When he turned his computer on (actually, the LAA did it), the firm’s home page was dominated by a report on him, Rip Van Winkle. It reported his hours, broken down by category, and fees in one way or another connected to him.
After the initial shock wore off, Rip felt a sense of familiarity. Sure, the detail of the report was new, but fundamentally it was the same as when he’d fallen asleep. It undertook to measure everything about his performance, but it reflected the same handicap as in the old days: The only two measuring sticks were hours and dollars.
The hours were broken down into five categories, starting with billable (nothing new there). And there were two columns for each category: actual and expected. The number in the expected billable column was high—significantly higher than when Rip had fallen asleep.
At first, Rip couldn’t square those high expected billable hours with the many dark offices and the fact that lawyers started leaving before it was even 5 in the afternoon! How could they meet their goals if they weren’t in the building that houses the library and the office phones?
With a little help from his LAA, he understood. Lawyers were able to work outside the building because the only tools they needed, a computer and phone (if it was smart) were portable. Lawyers could work anywhere, including home and Starbucks (whatever that was).
In addition to being able to work outside the office, today’s lawyers needed to do so. In the old days every lawyer was male, either single or with a wife who took care of all the demands of home and family. Not so in 2019, when half the lawyers were women, and virtually every spouse or life partner had a demanding job.
And those lawyers leaving before 5? It was probably their day to pick up the kids at day care.
Nostalgic for the old days, Rip journeyed to what had always been the heart of the firm: the library. He recalled that on a typical weekday and many Saturdays, every associate was in the library—sometimes all at the same time.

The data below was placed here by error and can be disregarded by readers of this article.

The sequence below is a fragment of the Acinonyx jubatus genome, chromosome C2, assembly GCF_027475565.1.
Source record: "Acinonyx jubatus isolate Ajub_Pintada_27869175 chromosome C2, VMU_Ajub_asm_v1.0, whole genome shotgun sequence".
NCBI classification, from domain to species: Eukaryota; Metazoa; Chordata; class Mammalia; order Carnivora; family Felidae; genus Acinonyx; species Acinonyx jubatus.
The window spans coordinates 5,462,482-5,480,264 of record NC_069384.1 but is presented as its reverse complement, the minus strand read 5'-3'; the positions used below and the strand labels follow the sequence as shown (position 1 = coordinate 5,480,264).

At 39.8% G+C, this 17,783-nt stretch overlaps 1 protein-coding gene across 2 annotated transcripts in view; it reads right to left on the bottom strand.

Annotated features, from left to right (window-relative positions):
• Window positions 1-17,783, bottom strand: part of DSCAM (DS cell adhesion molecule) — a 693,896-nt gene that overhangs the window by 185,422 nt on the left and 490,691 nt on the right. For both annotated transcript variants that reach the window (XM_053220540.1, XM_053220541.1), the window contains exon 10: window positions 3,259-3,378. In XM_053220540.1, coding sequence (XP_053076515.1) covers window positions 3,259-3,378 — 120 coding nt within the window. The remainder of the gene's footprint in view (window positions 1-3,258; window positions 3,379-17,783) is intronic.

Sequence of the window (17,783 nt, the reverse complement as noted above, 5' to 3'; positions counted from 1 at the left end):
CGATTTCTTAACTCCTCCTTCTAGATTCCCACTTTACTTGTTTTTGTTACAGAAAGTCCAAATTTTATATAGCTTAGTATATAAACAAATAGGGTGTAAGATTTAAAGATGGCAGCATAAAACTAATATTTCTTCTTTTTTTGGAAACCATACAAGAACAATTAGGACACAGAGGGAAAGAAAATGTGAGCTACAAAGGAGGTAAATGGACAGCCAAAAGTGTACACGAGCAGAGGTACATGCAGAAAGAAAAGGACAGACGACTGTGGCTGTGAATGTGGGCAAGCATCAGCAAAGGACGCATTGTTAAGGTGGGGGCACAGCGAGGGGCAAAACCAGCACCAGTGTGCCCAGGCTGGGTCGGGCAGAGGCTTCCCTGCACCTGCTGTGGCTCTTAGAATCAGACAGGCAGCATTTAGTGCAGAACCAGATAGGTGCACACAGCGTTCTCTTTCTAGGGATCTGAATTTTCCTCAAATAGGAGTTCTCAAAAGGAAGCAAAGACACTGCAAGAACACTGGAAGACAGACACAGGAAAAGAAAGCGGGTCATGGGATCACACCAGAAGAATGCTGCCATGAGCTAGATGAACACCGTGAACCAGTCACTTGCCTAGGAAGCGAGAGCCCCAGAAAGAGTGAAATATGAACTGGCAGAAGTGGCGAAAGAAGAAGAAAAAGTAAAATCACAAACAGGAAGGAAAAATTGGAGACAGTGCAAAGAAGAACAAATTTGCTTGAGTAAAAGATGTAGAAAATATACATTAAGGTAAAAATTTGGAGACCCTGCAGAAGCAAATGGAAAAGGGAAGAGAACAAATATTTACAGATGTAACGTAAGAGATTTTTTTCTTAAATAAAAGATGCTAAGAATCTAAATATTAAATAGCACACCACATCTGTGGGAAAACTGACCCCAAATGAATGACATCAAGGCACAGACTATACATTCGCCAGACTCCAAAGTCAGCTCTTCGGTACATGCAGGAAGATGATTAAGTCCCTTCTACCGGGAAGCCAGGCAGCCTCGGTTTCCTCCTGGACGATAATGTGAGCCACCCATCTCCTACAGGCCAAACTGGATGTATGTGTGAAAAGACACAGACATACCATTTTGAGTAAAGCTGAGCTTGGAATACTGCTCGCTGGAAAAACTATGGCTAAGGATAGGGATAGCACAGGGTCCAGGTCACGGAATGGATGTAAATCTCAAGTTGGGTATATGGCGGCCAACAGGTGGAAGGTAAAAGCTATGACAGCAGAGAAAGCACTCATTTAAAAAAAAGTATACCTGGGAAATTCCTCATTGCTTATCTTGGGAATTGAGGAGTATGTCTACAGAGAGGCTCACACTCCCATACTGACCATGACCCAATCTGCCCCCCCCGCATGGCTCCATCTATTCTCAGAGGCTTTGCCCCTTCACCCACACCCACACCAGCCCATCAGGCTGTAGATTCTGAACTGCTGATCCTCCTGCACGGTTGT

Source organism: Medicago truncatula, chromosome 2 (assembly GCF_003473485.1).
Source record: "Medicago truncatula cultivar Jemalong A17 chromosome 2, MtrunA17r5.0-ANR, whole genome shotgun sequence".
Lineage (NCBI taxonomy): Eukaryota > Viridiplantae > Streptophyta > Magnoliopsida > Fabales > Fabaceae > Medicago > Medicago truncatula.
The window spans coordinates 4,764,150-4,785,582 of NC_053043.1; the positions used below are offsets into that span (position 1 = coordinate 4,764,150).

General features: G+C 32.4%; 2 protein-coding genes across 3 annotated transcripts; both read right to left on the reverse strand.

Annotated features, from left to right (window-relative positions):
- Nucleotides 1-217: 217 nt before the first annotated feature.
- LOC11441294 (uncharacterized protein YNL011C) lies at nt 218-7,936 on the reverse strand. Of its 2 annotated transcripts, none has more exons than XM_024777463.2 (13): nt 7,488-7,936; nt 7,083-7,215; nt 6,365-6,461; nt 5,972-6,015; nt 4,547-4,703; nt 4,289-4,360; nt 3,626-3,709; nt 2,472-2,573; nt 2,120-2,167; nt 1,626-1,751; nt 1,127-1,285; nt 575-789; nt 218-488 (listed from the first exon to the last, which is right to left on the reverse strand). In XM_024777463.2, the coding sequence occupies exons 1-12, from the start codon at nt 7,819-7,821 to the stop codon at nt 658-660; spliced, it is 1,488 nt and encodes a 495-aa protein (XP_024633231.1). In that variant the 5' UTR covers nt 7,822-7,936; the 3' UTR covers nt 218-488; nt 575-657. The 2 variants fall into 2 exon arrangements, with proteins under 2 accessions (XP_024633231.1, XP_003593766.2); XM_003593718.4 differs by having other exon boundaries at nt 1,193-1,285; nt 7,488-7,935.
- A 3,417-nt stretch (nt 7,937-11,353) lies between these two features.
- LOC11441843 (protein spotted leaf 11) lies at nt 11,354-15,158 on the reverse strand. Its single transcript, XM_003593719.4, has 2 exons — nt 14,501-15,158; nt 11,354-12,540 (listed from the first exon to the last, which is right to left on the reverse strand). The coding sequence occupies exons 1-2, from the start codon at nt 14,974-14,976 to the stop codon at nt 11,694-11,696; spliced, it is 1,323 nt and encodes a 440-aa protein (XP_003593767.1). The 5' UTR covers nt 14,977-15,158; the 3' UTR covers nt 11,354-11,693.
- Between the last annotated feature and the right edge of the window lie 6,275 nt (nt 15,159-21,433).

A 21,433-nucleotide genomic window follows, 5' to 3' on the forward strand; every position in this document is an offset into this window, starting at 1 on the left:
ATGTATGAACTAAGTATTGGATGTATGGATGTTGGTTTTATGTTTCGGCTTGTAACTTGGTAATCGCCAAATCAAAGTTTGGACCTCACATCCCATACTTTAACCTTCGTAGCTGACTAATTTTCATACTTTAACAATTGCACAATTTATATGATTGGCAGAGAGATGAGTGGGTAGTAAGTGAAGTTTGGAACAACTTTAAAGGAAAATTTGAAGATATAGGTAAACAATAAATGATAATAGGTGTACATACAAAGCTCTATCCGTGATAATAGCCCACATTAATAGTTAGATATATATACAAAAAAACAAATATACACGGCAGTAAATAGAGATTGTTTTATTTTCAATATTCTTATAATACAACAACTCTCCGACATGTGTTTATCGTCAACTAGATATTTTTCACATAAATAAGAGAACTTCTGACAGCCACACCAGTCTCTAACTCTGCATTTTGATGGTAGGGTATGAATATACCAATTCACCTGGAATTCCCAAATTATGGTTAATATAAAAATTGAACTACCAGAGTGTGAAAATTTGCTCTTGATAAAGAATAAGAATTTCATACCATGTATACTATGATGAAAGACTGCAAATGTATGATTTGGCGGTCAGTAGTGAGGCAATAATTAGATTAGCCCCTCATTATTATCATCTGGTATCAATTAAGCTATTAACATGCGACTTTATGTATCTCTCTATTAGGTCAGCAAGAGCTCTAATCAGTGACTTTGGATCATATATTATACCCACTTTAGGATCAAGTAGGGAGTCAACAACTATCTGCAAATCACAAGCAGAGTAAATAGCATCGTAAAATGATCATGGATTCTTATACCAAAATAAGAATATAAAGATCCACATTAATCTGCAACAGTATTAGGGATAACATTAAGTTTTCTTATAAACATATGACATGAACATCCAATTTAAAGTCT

He recalled what was involved in legal research: leaving your office, taking the stairs or elevator to the library floor, searching for a book, taking it to a table or carrel, and thumbing through it. If you found the case you were looking for, you might photocopy it or, more likely, ask your secretary to do it. (You were supposed to reshelve the book, but you rarely did.)
On reflection, Rip could hardly believe that clients, who generally paid by the hour, could have afforded such a time-intensive exercise.
Now the library was empty and had been for years—more a museum of how law practice used to be than a place for legal research. But those volumes still looked great!
Back in his office, Rip reflected on his day and on a troubling paradox: Practicing in a firm of 750 lawyers was so much lonelier than practicing in a firm of 31 had been. Today each lawyer works alone at a computer, often nowhere near the office. The title of a best-seller from the 1950s came to mind: The Lonely Crowd. An aggregation of 750 lawyers certainly qualifies as a crowd, but that doesn’t stop those lawyers from being lonely.
As Rip prepared to leave for the day, he paused to reflect on the single most stunning revelation of a day chock-full of them: Men can type!
Norman Tabler is a retired partner with Faegre Baker Daniels.